"When I was nine years old, my school went to Perth Concert Hall to see West Australian Ballet perform The Nutcracker. There were busloads of kids and we would have been rowdy and horrible. I sat there, in the dark, watching something I’d never seen before, but strangely it resonated with me. I found myself wanting to get onto the stage: not to watch, but to do what they were doing. It looked like sport, and it was make-believe, and there was music, which were easily three of my favourite things when I was a kid. I knew I was loving it, but I didn’t exactly know what it was.
That was the real trigger for me, my first and most profound exposure to ballet. For me, the most meaningful thing about ballet is that energetic connection between the performance and the audience, and that was obviously humming for me when I was nine years old. It’s something I’ve hung on to throughout my dancing career, and now in my role as a ballet coach."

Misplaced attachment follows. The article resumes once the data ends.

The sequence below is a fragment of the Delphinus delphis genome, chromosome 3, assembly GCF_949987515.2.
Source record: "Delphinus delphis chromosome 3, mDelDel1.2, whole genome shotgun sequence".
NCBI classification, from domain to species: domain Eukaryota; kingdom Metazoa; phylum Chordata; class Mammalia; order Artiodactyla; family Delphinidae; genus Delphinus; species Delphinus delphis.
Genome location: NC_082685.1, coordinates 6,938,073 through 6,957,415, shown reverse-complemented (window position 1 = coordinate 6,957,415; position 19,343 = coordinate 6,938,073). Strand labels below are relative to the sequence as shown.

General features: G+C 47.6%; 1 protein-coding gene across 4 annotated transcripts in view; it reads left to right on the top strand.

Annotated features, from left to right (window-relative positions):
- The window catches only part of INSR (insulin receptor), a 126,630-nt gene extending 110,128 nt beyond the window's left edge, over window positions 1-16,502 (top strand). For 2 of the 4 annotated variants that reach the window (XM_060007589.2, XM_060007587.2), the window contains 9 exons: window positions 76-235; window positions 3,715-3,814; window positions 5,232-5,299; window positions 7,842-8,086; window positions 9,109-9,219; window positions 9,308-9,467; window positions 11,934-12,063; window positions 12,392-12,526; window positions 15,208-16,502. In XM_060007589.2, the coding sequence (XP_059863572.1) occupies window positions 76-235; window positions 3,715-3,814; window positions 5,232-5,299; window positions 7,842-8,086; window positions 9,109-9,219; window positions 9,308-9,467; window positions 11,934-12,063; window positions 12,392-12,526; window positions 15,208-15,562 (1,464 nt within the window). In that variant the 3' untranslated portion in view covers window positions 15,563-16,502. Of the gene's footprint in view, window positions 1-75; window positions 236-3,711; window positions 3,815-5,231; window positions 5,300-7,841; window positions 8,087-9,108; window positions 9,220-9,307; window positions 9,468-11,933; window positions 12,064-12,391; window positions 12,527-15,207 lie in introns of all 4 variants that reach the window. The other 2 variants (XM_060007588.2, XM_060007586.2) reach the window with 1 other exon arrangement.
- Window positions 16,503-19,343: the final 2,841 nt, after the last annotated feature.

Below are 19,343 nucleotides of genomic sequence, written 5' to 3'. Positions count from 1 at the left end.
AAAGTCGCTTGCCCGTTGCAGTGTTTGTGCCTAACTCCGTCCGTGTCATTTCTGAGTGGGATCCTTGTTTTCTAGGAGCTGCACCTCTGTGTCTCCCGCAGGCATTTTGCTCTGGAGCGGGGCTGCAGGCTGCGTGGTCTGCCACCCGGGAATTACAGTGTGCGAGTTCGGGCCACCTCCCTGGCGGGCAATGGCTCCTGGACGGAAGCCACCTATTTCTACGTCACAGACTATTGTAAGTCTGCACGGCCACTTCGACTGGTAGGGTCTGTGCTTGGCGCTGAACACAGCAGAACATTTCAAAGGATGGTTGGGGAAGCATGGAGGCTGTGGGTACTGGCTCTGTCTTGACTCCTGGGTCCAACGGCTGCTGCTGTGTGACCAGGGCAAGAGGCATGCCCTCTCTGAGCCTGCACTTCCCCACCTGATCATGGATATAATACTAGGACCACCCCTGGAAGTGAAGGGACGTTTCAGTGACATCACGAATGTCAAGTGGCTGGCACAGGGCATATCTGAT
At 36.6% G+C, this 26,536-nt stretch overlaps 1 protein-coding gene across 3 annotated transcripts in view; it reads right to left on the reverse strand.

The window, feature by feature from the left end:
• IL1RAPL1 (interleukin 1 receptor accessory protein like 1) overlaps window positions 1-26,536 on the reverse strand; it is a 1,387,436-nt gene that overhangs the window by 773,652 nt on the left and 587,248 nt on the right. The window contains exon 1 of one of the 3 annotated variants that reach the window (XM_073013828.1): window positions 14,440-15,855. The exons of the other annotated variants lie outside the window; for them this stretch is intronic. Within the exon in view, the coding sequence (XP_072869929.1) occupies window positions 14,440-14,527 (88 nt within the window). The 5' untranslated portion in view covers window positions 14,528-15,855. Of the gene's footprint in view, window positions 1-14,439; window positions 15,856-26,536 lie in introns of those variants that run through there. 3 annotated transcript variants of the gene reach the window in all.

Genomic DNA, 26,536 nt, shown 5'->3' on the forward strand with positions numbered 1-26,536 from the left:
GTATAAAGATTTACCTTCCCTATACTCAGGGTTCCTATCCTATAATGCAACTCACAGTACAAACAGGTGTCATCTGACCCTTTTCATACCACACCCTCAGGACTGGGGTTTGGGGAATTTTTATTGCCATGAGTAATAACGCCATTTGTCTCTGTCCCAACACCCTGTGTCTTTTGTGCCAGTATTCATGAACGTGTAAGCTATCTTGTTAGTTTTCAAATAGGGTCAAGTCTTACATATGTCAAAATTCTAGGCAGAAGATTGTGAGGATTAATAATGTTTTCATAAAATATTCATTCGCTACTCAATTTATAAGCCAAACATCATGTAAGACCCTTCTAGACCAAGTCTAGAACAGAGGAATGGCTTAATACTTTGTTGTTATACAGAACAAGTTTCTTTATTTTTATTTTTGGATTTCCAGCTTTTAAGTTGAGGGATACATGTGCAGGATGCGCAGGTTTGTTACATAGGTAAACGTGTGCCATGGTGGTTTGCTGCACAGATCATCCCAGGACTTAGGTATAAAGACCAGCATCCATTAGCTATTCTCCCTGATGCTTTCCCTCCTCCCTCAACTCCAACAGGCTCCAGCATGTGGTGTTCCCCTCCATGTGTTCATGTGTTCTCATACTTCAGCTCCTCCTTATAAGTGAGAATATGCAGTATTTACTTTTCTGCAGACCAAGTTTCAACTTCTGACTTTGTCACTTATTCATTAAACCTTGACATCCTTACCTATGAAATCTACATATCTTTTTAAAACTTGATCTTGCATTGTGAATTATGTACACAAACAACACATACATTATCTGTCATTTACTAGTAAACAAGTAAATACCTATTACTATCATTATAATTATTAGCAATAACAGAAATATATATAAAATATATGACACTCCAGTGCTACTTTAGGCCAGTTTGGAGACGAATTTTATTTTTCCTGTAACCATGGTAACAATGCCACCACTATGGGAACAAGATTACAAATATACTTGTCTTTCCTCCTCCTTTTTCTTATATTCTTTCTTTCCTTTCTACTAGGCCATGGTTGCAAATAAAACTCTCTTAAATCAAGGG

KIM CARPENTER, DESIGNER OF THE HAPPY PRINCE
"I knew that I was an artist from when I was three or four. I used to draw over everything: the floor, the walls, the pavement, I never stopped. I used chalk and when my mother was out of sight I’d grab her lipstick - that was a great thing to draw with! We lived in Adamstown, Newcastle on the main highway, and I would wander out there as a small child because I’d see a pebble or something glinting that would catch my eye in the sunlight and would have to have it. It was all about the visual aesthetic. I’d stop the traffic – they had to stop or they would have run me over – and the motorists would get out and take me to the front door and put me back into the safe care of my mother, who’d be horrified.
"I graduated from that to making model theatres. I was a highly impressionable child. I remember being taken to the art gallery in Newcastle - I thought it was the most wonderful thing, so I came home and made my own art gallery in the sunroom, a miniature version, from whatever I could find. Whatever I experienced as a child I’d want to recreate."Kim's design for The Little Swallow in The Happy Prince
MARCUS MORELLI, SENIOR ARTIST